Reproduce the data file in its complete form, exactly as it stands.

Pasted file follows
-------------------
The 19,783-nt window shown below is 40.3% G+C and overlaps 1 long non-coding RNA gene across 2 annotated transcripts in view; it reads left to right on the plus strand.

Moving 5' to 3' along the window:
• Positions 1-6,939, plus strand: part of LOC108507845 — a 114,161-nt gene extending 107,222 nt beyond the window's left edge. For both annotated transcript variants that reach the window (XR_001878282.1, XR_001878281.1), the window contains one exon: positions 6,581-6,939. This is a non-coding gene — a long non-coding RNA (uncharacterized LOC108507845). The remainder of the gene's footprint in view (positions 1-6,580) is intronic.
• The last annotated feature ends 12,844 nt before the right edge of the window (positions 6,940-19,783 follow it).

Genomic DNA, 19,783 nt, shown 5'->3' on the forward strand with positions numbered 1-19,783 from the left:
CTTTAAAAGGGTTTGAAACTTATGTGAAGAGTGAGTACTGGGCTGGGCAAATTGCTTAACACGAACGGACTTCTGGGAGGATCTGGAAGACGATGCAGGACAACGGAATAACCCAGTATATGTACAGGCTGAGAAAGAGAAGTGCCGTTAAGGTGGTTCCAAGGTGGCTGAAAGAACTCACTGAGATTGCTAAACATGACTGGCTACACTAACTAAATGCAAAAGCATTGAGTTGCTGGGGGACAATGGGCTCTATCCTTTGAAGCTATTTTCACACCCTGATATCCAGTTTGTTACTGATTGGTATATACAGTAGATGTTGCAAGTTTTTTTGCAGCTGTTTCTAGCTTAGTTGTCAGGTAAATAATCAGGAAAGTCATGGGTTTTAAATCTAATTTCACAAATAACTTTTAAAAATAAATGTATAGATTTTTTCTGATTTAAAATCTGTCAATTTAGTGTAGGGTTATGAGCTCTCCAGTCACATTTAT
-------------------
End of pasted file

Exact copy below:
The 19,783-nt window shown below is 40.3% G+C and overlaps 1 long non-coding RNA gene across 2 annotated transcripts in view; it reads left to right on the plus strand.

Moving 5' to 3' along the window:
• Positions 1-6,939, plus strand: part of LOC108507845 — a 114,161-nt gene extending 107,222 nt beyond the window's left edge. For both annotated transcript variants that reach the window (XR_001878282.1, XR_001878281.1), the window contains one exon: positions 6,581-6,939. This is a non-coding gene — a long non-coding RNA (uncharacterized LOC108507845). The remainder of the gene's footprint in view (positions 1-6,580) is intronic.
• The last annotated feature ends 12,844 nt before the right edge of the window (positions 6,940-19,783 follow it).

Genomic DNA, 19,783 nt, shown 5'->3' on the forward strand with positions numbered 1-19,783 from the left:
CTTTAAAAGGGTTTGAAACTTATGTGAAGAGTGAGTACTGGGCTGGGCAAATTGCTTAACACGAACGGACTTCTGGGAGGATCTGGAAGACGATGCAGGACAACGGAATAACCCAGTATATGTACAGGCTGAGAAAGAGAAGTGCCGTTAAGGTGGTTCCAAGGTGGCTGAAAGAACTCACTGAGATTGCTAAACATGACTGGCTACACTAACTAAATGCAAAAGCATTGAGTTGCTGGGGGACAATGGGCTCTATCCTTTGAAGCTATTTTCACACCCTGATATCCAGTTTGTTACTGATTGGTATATACAGTAGATGTTGCAAGTTTTTTTGCAGCTGTTTCTAGCTTAGTTGTCAGGTAAATAATCAGGAAAGTCATGGGTTTTAAATCTAATTTCACAAATAACTTTTAAAAATAAATGTATAGATTTTTTCTGATTTAAAATCTGTCAATTTAGTGTAGGGTTATGAGCTCTCCAGTCACATTTAT